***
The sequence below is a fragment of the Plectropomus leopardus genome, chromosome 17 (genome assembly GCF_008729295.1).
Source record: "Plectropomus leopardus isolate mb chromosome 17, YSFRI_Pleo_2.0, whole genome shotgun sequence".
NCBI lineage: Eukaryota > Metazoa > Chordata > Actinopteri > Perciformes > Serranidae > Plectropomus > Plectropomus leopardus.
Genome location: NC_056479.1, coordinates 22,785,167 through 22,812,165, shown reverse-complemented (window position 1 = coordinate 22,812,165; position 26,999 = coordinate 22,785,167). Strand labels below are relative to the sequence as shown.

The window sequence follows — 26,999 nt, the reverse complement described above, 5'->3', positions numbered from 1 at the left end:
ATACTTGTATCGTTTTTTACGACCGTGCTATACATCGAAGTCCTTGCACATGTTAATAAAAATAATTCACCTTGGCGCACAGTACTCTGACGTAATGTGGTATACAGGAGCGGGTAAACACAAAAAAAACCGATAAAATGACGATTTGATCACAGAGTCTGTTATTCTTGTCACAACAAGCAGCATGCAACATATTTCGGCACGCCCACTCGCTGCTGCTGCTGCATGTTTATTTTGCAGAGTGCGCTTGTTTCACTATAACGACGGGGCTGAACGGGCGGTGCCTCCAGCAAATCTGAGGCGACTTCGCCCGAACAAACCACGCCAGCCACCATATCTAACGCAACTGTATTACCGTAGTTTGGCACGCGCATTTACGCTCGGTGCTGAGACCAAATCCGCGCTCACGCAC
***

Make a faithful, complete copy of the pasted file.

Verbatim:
The sequence below is a fragment of the Plectropomus leopardus genome, chromosome 17 (genome assembly GCF_008729295.1).
Source record: "Plectropomus leopardus isolate mb chromosome 17, YSFRI_Pleo_2.0, whole genome shotgun sequence".
NCBI lineage: Eukaryota > Metazoa > Chordata > Actinopteri > Perciformes > Serranidae > Plectropomus > Plectropomus leopardus.
Genome location: NC_056479.1, coordinates 22,785,167 through 22,812,165, shown reverse-complemented (window position 1 = coordinate 22,812,165; position 26,999 = coordinate 22,785,167). Strand labels below are relative to the sequence as shown.

The window sequence follows — 26,999 nt, the reverse complement described above, 5'->3', positions numbered from 1 at the left end:
ATACTTGTATCGTTTTTTACGACCGTGCTATACATCGAAGTCCTTGCACATGTTAATAAAAATAATTCACCTTGGCGCACAGTACTCTGACGTAATGTGGTATACAGGAGCGGGTAAACACAAAAAAAACCGATAAAATGACGATTTGATCACAGAGTCTGTTATTCTTGTCACAACAAGCAGCATGCAACATATTTCGGCACGCCCACTCGCTGCTGCTGCTGCATGTTTATTTTGCAGAGTGCGCTTGTTTCACTATAACGACGGGGCTGAACGGGCGGTGCCTCCAGCAAATCTGAGGCGACTTCGCCCGAACAAACCACGCCAGCCACCATATCTAACGCAACTGTATTACCGTAGTTTGGCACGCGCATTTACGCTCGGTGCTGAGACCAAATCCGCGCTCACGCAC